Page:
Walgreens (NYSE: WAG) (Nasdaq: WAG) is expanding its relationship with Inovalon Inc. a leading technology company to implement its patient assessment tool and technology platform to support improvements in care quality and risk score accuracy programs across more than 400 Healthcare Clinic at select Walgreens locations.
The convergence of Inovalon’s data-driven patient assessment tool Electronic Patient Assessment Solution Suite (ePASS®) and Healthcare Clinic at select Walgreens creates a unique offering within the health plan and retail clinic industry. With the implementation Inovalon’s analysis of more than 8.3 billion medical events brings analytic insights to Healthcare Clinic programs.
“By integrating data analytics we can gain even deeper insights to help improve patient care and ultimately outcomes” said Heather Helle divisional vice president Healthcare Clinic. “We continue to expand the scope of services capabilities and footprint at Healthcare Clinics. These types of innovative solutions enable our nurse practitioners and physician assistants to play an increasingly important role as part of a patient’s care team.”
Healthcare Clinic at select Walgreens improves members’ choice providing a convenient community-based access point for member assessments versus the traditional in-home model.
The combination of Inovalon’s advanced analytics and Healthcare Clinic’s nurse practitioners and physician assistants as well as its laboratory and immunization resources provides a superior solution to health plans ACOs and integrated care delivery organizations seeking to achieve goals in improving quality outcomes and risk score accuracy.
“Bringing advanced analytics to the point of care in real time is a powerful benefit for patients being seen in today’s highly complex health care environment” said Keith Dunleavy M.D. president and chief executive officer of Inovalon. “We are proud to be working with Walgreens on this industry leading initiative supporting its commitment to improve health care outcomes for Healthcare Clinic partners and patients nationwide.”
Inovalon’s ePASS system delivers a patient assessment tool with individualized predictive analytics to the point of care supporting advanced insight and efficient resolution of gaps in quality care patient assessment documentation and risk score accuracy. The risk score models of Medicare Advantage Commercial Health Insurance Exchange and state managed Medicaid are each supported within the ePASS system. Similarly the industry’s wide array of quality outcomes programs including HEDIS® CMS Stars state Medicaid programs and commercial accreditation requirements of NCQA and URAC are supported within the platform provided at Healthcare Clinic at select Walgreens locations.
As the nation's largest drugstore chain with fiscal 2013 sales of $72 billion Walgreens (www.walgreens.com) vision is to be the first choice in health and daily living for everyone in America and beyond. Each day Walgreens provides more than 6 million customers the most convenient multichannel access to consumer goods and services and trusted cost-effective pharmacy health and wellness services and advice in communities across America. Walgreens scope of pharmacy services includes retail specialty infusion medical facility and mail service along with respiratory services. These services improve health outcomes and lower costs for payers including employers managed care organizations health systems pharmacy benefit managers and the public sector. The company operates 8200 drugstores in all 50 states the District of Columbia Puerto Rico and the U.S. Virgin Islands. Take Care Health Systems is a Walgreens subsidiary that is the largest and most comprehensive manager of worksite health and wellness centers provider practices and in-store convenient care clinics with more than 750 locations throughout the country.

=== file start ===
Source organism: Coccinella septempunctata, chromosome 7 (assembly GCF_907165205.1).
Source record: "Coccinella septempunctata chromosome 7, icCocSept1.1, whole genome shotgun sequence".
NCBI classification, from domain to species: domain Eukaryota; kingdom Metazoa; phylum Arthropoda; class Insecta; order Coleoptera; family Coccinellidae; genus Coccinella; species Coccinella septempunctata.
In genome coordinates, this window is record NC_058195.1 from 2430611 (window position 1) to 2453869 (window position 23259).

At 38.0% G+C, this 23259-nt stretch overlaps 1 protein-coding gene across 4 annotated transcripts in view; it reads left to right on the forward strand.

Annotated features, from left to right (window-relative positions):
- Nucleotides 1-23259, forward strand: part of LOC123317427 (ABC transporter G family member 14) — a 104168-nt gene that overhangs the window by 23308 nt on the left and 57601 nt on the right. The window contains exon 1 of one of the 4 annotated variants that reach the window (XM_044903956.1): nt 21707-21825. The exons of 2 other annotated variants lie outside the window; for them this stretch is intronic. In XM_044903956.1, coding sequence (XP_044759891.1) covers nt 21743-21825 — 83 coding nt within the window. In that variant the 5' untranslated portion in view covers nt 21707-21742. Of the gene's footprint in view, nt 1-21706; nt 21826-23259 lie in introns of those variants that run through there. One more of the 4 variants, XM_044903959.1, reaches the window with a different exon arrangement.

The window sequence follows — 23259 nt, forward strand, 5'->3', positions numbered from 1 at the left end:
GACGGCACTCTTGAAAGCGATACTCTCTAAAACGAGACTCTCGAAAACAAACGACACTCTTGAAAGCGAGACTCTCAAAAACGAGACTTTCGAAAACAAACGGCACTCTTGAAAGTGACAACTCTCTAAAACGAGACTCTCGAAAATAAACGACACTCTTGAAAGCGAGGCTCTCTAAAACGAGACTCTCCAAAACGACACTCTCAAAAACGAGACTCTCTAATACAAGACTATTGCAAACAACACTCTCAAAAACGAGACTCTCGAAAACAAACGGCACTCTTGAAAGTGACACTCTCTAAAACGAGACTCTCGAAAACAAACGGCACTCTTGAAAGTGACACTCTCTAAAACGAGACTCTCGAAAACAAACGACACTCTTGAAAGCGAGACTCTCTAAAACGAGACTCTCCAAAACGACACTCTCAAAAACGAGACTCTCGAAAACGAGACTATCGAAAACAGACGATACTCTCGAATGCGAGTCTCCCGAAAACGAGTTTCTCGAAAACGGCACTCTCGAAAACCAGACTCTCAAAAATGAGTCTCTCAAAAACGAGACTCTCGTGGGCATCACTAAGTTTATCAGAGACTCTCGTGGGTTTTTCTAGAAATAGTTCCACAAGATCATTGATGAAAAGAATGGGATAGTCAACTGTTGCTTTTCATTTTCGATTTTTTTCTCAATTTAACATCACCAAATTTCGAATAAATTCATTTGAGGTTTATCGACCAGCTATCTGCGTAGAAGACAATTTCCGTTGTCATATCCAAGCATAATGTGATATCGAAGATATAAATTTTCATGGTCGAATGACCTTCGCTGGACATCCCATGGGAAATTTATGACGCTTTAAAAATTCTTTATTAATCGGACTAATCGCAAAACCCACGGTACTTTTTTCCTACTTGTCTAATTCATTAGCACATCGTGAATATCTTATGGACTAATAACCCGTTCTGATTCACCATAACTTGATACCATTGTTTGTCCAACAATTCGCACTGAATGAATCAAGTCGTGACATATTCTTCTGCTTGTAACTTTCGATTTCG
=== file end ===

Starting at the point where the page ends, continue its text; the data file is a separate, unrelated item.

About Inovalon Inc.
Inovalon is a leading technology company that combines advanced data analytics with highly targeted interventions to achieve meaningful impact in clinical and quality outcomes utilization and financial performance across the healthcare landscape. Inovalon’s unique achievement of value is delivered through the effective progression of Turning Data into Insight and Insight into Action®. Large proprietary datasets advanced integration technologies sophisticated predictive analytics and deep subject matter expertise deliver a seamless end-to-end platform of technology and nationwide operations that bring the benefits of big data and large-scale analytics to the point of care. Driven by data Inovalon uniquely identifies gaps in care quality data integrity and financial performance – while also bringing to bear the unique capabilities to resolve them. Touching more than 540000 physicians 220000 clinical facilities and more than 140 million Americans this differentiating combination provides a powerful solution suite that drives high-value impact improving quality and economics for health plans ACOs hospitals physicians patients and researchers. For more information visit www.inovalon.com.
While almost two-thirds of organizations across the healthcare ecosystem have analytics strategies in place, our research shows that only a fifth are driving analytics adoption across the enterprise.
The IBM Institute for Business Value has been listening to what members of the healthcare ecosystem around the world have been saying about their experiences with analytics. We have surveyed 555 executives within the healthcare industry and are about to launch our latest point-of-view, Analytics across the ecosystem: A prescription for optimizing healthcare outcomes. This blog briefly explores just one of the aspects covered in the paper; ‘Importance of enabling organizational strategies with analytics’
The healthcare ecosystem is the convergence of otherwise separate entities, such as life sciences organizations, providers and payers, as well as social and government agencies. Going foreword, gaining and sharing meaningful insights from data across the entire healthcare ecosystem will be a necessity to correlate cost and quality of care. For example, increased interaction among providers, payers, life sciences organizations and patients can help reduce unplanned adverse events. Patients can benefit from more individualized care. Insights from analytics can facilitate continuous learning and promote quality improvement. However, organizations are still struggling with using advanced analytics for gaining such insights. Only 34% of our study’s respondents said they think in terms of analytics that can help gain actionable insight from data.